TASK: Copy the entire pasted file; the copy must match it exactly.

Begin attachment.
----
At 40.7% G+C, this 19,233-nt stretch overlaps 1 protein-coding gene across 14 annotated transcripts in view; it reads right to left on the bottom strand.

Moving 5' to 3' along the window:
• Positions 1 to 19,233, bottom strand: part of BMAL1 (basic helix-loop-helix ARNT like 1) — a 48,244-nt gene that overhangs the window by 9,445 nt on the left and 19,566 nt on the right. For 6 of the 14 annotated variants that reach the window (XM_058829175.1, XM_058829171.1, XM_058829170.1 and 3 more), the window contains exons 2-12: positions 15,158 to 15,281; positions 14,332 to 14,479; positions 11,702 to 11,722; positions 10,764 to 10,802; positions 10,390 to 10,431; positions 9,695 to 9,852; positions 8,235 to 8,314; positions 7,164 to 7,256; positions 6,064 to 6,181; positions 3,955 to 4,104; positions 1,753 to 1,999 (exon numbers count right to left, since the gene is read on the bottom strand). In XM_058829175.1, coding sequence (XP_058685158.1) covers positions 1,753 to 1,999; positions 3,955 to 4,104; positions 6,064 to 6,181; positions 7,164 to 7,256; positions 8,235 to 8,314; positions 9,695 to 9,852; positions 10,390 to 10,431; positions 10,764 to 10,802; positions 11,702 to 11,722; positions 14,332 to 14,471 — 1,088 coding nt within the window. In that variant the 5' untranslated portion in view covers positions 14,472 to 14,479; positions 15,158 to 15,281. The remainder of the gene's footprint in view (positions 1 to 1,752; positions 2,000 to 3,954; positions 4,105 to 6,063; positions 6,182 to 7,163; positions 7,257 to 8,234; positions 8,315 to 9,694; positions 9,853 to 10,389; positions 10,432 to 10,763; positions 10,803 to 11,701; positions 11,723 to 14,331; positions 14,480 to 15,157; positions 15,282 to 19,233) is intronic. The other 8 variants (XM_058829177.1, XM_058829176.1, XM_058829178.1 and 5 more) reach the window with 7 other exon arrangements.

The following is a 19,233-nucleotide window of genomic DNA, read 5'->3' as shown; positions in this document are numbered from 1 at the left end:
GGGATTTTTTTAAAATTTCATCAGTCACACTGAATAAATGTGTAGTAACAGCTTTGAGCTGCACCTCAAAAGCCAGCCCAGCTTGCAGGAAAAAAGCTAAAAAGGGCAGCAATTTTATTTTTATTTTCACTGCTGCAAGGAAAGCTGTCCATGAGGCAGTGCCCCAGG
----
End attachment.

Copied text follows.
At 40.7% G+C, this 19,233-nt stretch overlaps 1 protein-coding gene across 14 annotated transcripts in view; it reads right to left on the bottom strand.

Moving 5' to 3' along the window:
• Positions 1 to 19,233, bottom strand: part of BMAL1 (basic helix-loop-helix ARNT like 1) — a 48,244-nt gene that overhangs the window by 9,445 nt on the left and 19,566 nt on the right. For 6 of the 14 annotated variants that reach the window (XM_058829175.1, XM_058829171.1, XM_058829170.1 and 3 more), the window contains exons 2-12: positions 15,158 to 15,281; positions 14,332 to 14,479; positions 11,702 to 11,722; positions 10,764 to 10,802; positions 10,390 to 10,431; positions 9,695 to 9,852; positions 8,235 to 8,314; positions 7,164 to 7,256; positions 6,064 to 6,181; positions 3,955 to 4,104; positions 1,753 to 1,999 (exon numbers count right to left, since the gene is read on the bottom strand). In XM_058829175.1, coding sequence (XP_058685158.1) covers positions 1,753 to 1,999; positions 3,955 to 4,104; positions 6,064 to 6,181; positions 7,164 to 7,256; positions 8,235 to 8,314; positions 9,695 to 9,852; positions 10,390 to 10,431; positions 10,764 to 10,802; positions 11,702 to 11,722; positions 14,332 to 14,471 — 1,088 coding nt within the window. In that variant the 5' untranslated portion in view covers positions 14,472 to 14,479; positions 15,158 to 15,281. The remainder of the gene's footprint in view (positions 1 to 1,752; positions 2,000 to 3,954; positions 4,105 to 6,063; positions 6,182 to 7,163; positions 7,257 to 8,234; positions 8,315 to 9,694; positions 9,853 to 10,389; positions 10,432 to 10,763; positions 10,803 to 11,701; positions 11,723 to 14,331; positions 14,480 to 15,157; positions 15,282 to 19,233) is intronic. The other 8 variants (XM_058829177.1, XM_058829176.1, XM_058829178.1 and 5 more) reach the window with 7 other exon arrangements.

The following is a 19,233-nucleotide window of genomic DNA, read 5'->3' as shown; positions in this document are numbered from 1 at the left end:
GGGATTTTTTTAAAATTTCATCAGTCACACTGAATAAATGTGTAGTAACAGCTTTGAGCTGCACCTCAAAAGCCAGCCCAGCTTGCAGGAAAAAAGCTAAAAAGGGCAGCAATTTTATTTTTATTTTCACTGCTGCAAGGAAAGCTGTCCATGAGGCAGTGCCCCAGG